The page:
Among the many projects that Rudolph and Sletten worked on were more than a dozen at Stanford, including the Lucile Packard Children's Hospital; numerous corporate buildings, including for Hewlett Packard and the Apple Campus at 1 Infinite Loop; and his favorite, the Monterey Bay Aquarium.
As a community leader, he served on the boards of a range of nonprofits, including the Children's Health Council, Peninsula Family YMCA, Avenidas and Menlo School. He received Lifetime of Achievement awards from Avenidas and from Habitat for Humanity.
Died Feb. 3, 2017, at 92
Palo Alto resident Clem Wiser, longtime Palo Alto High School basketball coach and athletic director, was a role model to generations of young men and women.
Born in Kentucky, he joined the U.S. Marines as a teenager, when America became involved in World War II. Winding up in Palo Alto, he coached basketball for 28 years at Paly, where he also served as athletic director for another decade and worked as a school guidance counselor.
"Coach Wiser is simply the gold standard for teaching basketball players on and off the court," said Oregon's U.S. Senator Ron Wyden, who played for Wiser in the 60s, in an interview with Paly's The Campanile newspaper in 2014.
Those who knew him called him a man of great will, integrity and character who looked people in the eye, spoke simply but effectively and could make anyone feel like the most important person in the room.
Wiser's teams won 401 games, a record that exceeded that of any other Palo Alto basketball coach. He won nine league championships and was named California Coaches Association basketball Coach of Year in 1983.
— Rick Eymer
Other notables who died
Palo Alto resident Tom Ashton, a geologist who died June 26, contributed to the community by working on numerous city campaigns and election committees, by speaking at city council meetings and by writing letters to the editor.
Haile Selassie Clay, a 50-year Palo Alto resident who died on Oct. 25, was a Silicon Valley pioneer whose work included engineering calculations used in missile telemetry systems that helped win the space race, several patents for the Atomic Energy Commission, and work at Stanford Linear Accelerator Center (SLAC), where he was a leader in the field of cryogenics.
Palo Alto resident Mick (Michael John) Jordan, a computer scientist who died on Oct. 10, was known to many Palo Alto families as the American Youth Soccer Organization (AYSO) coach who coached coaches as well as teams for more than 20 years, taking many players to the National Games.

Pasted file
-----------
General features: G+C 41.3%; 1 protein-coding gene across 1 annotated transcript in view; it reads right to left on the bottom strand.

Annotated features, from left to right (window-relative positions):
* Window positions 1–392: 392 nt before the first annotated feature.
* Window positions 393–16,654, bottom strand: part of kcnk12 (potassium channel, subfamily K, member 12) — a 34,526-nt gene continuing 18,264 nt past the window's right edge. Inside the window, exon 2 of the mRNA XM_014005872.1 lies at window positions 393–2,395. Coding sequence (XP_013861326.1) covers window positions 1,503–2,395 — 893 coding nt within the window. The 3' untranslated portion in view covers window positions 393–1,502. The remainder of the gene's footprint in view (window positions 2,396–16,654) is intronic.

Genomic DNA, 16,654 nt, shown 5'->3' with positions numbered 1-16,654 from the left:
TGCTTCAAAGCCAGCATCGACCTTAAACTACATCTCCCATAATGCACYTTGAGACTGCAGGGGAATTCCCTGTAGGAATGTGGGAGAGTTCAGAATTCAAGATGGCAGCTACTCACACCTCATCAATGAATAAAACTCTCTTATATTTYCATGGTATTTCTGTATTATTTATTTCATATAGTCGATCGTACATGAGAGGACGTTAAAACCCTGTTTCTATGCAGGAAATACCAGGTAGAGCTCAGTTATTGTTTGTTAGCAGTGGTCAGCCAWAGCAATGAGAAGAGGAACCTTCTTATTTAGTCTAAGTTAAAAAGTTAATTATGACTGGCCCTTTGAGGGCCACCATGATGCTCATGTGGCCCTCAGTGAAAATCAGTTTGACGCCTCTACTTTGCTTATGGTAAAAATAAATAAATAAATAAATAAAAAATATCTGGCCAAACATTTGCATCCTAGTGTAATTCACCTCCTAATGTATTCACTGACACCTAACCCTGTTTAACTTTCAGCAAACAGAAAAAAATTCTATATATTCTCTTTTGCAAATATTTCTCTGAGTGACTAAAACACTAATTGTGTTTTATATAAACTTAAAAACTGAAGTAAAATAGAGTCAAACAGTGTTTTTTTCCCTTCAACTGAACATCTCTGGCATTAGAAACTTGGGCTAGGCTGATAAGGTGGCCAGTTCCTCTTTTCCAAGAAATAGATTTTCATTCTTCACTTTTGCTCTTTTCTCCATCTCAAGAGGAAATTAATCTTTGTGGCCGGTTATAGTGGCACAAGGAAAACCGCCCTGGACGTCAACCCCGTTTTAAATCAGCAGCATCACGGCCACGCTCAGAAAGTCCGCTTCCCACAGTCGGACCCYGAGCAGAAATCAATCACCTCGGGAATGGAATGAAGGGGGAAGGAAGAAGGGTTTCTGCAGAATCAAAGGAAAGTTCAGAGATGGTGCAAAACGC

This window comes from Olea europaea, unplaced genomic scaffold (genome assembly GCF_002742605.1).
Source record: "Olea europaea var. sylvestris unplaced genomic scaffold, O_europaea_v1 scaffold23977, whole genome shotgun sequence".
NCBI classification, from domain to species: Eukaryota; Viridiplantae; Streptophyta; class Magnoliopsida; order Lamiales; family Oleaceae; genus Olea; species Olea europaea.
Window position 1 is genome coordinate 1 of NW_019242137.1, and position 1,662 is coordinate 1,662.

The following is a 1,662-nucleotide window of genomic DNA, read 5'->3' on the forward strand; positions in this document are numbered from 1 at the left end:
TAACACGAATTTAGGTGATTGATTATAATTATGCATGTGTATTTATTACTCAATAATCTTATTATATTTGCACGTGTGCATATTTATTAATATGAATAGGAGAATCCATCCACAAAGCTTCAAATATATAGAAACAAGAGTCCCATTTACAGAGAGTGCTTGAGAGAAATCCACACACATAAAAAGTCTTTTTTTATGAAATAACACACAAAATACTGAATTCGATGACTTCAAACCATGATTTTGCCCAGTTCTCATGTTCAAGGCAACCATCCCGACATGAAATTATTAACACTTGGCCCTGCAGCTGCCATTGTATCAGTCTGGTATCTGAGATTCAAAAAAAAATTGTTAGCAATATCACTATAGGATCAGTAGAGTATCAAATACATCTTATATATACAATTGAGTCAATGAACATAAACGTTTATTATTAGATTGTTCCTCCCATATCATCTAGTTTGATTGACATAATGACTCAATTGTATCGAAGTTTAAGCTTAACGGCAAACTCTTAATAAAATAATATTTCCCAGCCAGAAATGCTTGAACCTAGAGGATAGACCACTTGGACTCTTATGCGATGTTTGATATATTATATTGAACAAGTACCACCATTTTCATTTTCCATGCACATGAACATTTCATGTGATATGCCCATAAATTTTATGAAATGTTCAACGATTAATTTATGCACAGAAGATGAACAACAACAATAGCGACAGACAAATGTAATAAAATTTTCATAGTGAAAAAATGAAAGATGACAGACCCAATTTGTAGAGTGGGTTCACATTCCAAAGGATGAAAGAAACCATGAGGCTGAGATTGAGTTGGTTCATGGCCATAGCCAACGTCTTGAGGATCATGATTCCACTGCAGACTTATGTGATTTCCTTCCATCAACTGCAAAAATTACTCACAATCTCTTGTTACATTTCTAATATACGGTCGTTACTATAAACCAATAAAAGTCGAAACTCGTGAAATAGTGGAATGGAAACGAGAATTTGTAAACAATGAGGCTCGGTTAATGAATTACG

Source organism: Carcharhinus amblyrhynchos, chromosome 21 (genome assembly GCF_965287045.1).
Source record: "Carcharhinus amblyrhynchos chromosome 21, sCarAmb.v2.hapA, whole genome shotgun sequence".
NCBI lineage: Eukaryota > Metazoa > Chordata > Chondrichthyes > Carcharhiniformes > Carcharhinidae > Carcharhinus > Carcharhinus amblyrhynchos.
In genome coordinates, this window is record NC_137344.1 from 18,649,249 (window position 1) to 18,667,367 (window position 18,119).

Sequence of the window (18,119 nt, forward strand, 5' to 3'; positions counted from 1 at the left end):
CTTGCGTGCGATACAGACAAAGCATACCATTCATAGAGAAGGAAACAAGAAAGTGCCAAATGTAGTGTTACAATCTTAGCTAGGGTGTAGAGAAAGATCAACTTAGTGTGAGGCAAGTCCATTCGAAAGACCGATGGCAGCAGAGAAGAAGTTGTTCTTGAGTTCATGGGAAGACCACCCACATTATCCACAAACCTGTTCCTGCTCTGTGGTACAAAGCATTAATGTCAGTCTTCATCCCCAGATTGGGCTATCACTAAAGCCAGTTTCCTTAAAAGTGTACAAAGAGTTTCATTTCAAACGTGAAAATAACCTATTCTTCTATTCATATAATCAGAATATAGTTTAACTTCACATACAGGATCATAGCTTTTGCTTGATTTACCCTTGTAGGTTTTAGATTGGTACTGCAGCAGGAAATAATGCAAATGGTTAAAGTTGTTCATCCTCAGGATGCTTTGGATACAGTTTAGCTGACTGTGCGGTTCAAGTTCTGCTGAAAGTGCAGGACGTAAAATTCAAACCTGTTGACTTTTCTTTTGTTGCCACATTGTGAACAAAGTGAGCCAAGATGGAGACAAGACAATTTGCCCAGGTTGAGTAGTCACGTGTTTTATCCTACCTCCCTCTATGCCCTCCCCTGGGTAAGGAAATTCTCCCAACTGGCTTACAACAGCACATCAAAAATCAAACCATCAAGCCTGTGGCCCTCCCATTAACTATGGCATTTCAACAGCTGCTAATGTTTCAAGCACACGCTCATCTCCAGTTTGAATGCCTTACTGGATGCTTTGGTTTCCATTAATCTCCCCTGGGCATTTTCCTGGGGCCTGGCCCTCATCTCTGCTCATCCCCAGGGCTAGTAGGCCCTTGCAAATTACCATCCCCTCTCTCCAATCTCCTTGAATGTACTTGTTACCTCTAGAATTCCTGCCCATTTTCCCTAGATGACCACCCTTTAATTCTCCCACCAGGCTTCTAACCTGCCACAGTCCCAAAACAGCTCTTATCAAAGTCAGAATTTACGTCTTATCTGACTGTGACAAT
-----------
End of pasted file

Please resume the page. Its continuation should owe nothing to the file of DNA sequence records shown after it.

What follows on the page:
Bob Kirkwood, an attorney and initiator of what became the Silicon Valley Leadership Group, died on Dec. 10. He was 78 years old. He was an attorney at Brobeck, Phleger and Harrison in San Francisco and worked at Hewlett Packard for 25 years, retiring as the director of government and education affairs. He designed and initiated the creation of the Santa Clara Manufacturing Group, a collaboration of industry and local governments, which became the Silicon Valley Leadership Group. He was instrumental in many civic and environmental organizations, notably SPUR, POST, Trust for Public Lands, Sempervirens, and the Northern Sierra Partnership and the Coastal Conservancy. In 2005 he was the California governor's appointee to the newly created Sierra Nevada Conservancy.
Called the First Lady of Portola Valley,Donna Jean Lane, who died Nov. 18, was a founding member of the Westridge Garden Club of Portola Valley, served on the governing board of Filoli Center, was a longtime docent for Stanford's Jasper Ridge Biological Preserve and also served nationally on boards including the Smithsonian's National Museum of Natural History.
Maryam Mirzakhani, a Stanford University mathematics professor who died July 14 at the age of 40, was the first woman to win the Fields Medal, mathematics' leading award, which has been likened to the Nobel Prize.
Antonio "Tony" Montooth, who died May 27, owned and presided for more than 42 years over Antonio's Nut House, a popular California Avenue dive bar.
Mary Jean "M.J." Place —, who died Feb. 9, actively contributed to the community by serving on the Palo Alto Visual Arts Commission, the board of the nonprofit La Comida and the Friends of the Library. She established the Palo Alto Library Commission and the Palo Alto Library Foundation.
Doris Richmond, who died June 6, broke racial barriers as the first African-American to work full-time for the Palo Alto Library. She was also a member of the University AME Zion Church, the first black church established in Palo Alto, and the Chestnut-Wilton Homeowners Association, which she helped found for the largely African-American Palo Alto neighborhood
Palo Alto resident Bob Saldich, who died Nov. 9, was the CEO of Raychem Corporation and chairman of The Commonwealth Club of California and the American Electronics Association.
Palo Alto resident Charles Patrick Thacker, who died June 12, is credited with designing the first modern personal computer (the Xerox Alto) and co-inventing the Ethernet. He also contributed to the world's first laser printer and went on to found Digital Equipment Corporation's Systems Research Center in Palo Alto.
Palo Alto resident Roberta Mae Yee, who died Oct. 15, was one of the first Chinese-American women to become a real estate professional in Silicon Valley, and her community contributions included volunteerism with the First United Methodist Church of Palo Alto, Stanford Area Chinese Club, Palo Alto Historical Society, Santa Clara County Council on Aging, Lytton Gardens and Avenidas. She was honored with the Avenidas Lifetimes of Achievement Award in 2003.